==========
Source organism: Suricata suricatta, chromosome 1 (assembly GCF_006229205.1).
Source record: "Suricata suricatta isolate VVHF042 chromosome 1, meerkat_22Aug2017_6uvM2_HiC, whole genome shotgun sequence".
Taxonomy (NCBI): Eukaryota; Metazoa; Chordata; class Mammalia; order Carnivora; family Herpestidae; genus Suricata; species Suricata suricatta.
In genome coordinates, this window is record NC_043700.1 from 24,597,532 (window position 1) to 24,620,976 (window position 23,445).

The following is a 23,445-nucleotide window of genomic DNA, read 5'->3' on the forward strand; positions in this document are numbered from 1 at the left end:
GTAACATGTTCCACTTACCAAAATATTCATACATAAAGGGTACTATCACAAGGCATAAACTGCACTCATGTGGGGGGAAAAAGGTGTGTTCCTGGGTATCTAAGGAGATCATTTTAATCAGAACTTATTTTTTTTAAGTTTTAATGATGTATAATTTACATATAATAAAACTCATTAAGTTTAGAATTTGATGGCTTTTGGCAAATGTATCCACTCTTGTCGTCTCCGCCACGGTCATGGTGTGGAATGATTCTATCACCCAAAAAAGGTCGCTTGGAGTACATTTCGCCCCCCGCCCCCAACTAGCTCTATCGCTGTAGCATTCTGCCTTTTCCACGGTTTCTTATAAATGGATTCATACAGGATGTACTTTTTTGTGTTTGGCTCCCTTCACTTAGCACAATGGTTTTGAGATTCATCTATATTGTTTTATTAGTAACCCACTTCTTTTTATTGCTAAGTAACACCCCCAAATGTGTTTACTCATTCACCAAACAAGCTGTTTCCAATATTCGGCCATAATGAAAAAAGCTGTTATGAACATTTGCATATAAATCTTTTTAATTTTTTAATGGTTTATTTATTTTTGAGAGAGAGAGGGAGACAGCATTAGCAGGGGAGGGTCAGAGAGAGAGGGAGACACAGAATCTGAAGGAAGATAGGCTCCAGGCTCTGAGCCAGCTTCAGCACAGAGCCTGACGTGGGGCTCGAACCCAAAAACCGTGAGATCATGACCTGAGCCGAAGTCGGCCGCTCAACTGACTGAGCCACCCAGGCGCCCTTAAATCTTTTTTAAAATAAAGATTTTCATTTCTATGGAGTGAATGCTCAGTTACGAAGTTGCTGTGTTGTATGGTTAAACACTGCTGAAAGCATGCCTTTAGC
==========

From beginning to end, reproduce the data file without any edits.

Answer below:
Source organism: Suricata suricatta, chromosome 1 (assembly GCF_006229205.1).
Source record: "Suricata suricatta isolate VVHF042 chromosome 1, meerkat_22Aug2017_6uvM2_HiC, whole genome shotgun sequence".
Taxonomy (NCBI): Eukaryota; Metazoa; Chordata; class Mammalia; order Carnivora; family Herpestidae; genus Suricata; species Suricata suricatta.
In genome coordinates, this window is record NC_043700.1 from 24,597,532 (window position 1) to 24,620,976 (window position 23,445).

The following is a 23,445-nucleotide window of genomic DNA, read 5'->3' on the forward strand; positions in this document are numbered from 1 at the left end:
GTAACATGTTCCACTTACCAAAATATTCATACATAAAGGGTACTATCACAAGGCATAAACTGCACTCATGTGGGGGGAAAAAGGTGTGTTCCTGGGTATCTAAGGAGATCATTTTAATCAGAACTTATTTTTTTTAAGTTTTAATGATGTATAATTTACATATAATAAAACTCATTAAGTTTAGAATTTGATGGCTTTTGGCAAATGTATCCACTCTTGTCGTCTCCGCCACGGTCATGGTGTGGAATGATTCTATCACCCAAAAAAGGTCGCTTGGAGTACATTTCGCCCCCCGCCCCCAACTAGCTCTATCGCTGTAGCATTCTGCCTTTTCCACGGTTTCTTATAAATGGATTCATACAGGATGTACTTTTTTGTGTTTGGCTCCCTTCACTTAGCACAATGGTTTTGAGATTCATCTATATTGTTTTATTAGTAACCCACTTCTTTTTATTGCTAAGTAACACCCCCAAATGTGTTTACTCATTCACCAAACAAGCTGTTTCCAATATTCGGCCATAATGAAAAAAGCTGTTATGAACATTTGCATATAAATCTTTTTAATTTTTTAATGGTTTATTTATTTTTGAGAGAGAGAGGGAGACAGCATTAGCAGGGGAGGGTCAGAGAGAGAGGGAGACACAGAATCTGAAGGAAGATAGGCTCCAGGCTCTGAGCCAGCTTCAGCACAGAGCCTGACGTGGGGCTCGAACCCAAAAACCGTGAGATCATGACCTGAGCCGAAGTCGGCCGCTCAACTGACTGAGCCACCCAGGCGCCCTTAAATCTTTTTTAAAATAAAGATTTTCATTTCTATGGAGTGAATGCTCAGTTACGAAGTTGCTGTGTTGTATGGTTAAACACTGCTGAAAGCATGCCTTTAGC